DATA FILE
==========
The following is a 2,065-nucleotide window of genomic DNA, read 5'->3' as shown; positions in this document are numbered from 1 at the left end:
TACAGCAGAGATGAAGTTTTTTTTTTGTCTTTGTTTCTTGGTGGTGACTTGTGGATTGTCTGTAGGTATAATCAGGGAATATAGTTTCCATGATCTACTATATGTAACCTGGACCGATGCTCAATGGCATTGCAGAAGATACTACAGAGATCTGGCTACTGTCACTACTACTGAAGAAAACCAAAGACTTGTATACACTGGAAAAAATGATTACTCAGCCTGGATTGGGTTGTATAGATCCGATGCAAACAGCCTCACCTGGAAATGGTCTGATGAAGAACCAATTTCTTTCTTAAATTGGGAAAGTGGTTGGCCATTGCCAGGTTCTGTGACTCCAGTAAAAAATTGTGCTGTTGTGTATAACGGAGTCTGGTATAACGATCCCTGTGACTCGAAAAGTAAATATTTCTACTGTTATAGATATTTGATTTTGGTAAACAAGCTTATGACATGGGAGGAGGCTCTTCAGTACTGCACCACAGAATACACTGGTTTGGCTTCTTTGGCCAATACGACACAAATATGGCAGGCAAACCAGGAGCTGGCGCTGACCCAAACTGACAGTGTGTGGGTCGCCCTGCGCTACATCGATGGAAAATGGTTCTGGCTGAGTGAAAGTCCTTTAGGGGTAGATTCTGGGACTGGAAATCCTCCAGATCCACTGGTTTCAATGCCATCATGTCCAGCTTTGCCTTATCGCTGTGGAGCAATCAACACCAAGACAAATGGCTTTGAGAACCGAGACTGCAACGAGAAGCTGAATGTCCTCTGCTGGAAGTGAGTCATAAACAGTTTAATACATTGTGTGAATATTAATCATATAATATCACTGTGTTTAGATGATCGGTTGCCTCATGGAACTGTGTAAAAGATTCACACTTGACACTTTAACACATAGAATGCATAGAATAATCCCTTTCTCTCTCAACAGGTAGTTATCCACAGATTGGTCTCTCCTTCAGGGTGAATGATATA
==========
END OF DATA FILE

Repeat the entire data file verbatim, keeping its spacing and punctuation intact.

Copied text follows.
The following is a 2,065-nucleotide window of genomic DNA, read 5'->3' as shown; positions in this document are numbered from 1 at the left end:
TACAGCAGAGATGAAGTTTTTTTTTTGTCTTTGTTTCTTGGTGGTGACTTGTGGATTGTCTGTAGGTATAATCAGGGAATATAGTTTCCATGATCTACTATATGTAACCTGGACCGATGCTCAATGGCATTGCAGAAGATACTACAGAGATCTGGCTACTGTCACTACTACTGAAGAAAACCAAAGACTTGTATACACTGGAAAAAATGATTACTCAGCCTGGATTGGGTTGTATAGATCCGATGCAAACAGCCTCACCTGGAAATGGTCTGATGAAGAACCAATTTCTTTCTTAAATTGGGAAAGTGGTTGGCCATTGCCAGGTTCTGTGACTCCAGTAAAAAATTGTGCTGTTGTGTATAACGGAGTCTGGTATAACGATCCCTGTGACTCGAAAAGTAAATATTTCTACTGTTATAGATATTTGATTTTGGTAAACAAGCTTATGACATGGGAGGAGGCTCTTCAGTACTGCACCACAGAATACACTGGTTTGGCTTCTTTGGCCAATACGACACAAATATGGCAGGCAAACCAGGAGCTGGCGCTGACCCAAACTGACAGTGTGTGGGTCGCCCTGCGCTACATCGATGGAAAATGGTTCTGGCTGAGTGAAAGTCCTTTAGGGGTAGATTCTGGGACTGGAAATCCTCCAGATCCACTGGTTTCAATGCCATCATGTCCAGCTTTGCCTTATCGCTGTGGAGCAATCAACACCAAGACAAATGGCTTTGAGAACCGAGACTGCAACGAGAAGCTGAATGTCCTCTGCTGGAAGTGAGTCATAAACAGTTTAATACATTGTGTGAATATTAATCATATAATATCACTGTGTTTAGATGATCGGTTGCCTCATGGAACTGTGTAAAAGATTCACACTTGACACTTTAACACATAGAATGCATAGAATAATCCCTTTCTCTCTCAACAGGTAGTTATCCACAGATTGGTCTCTCCTTCAGGGTGAATGATATA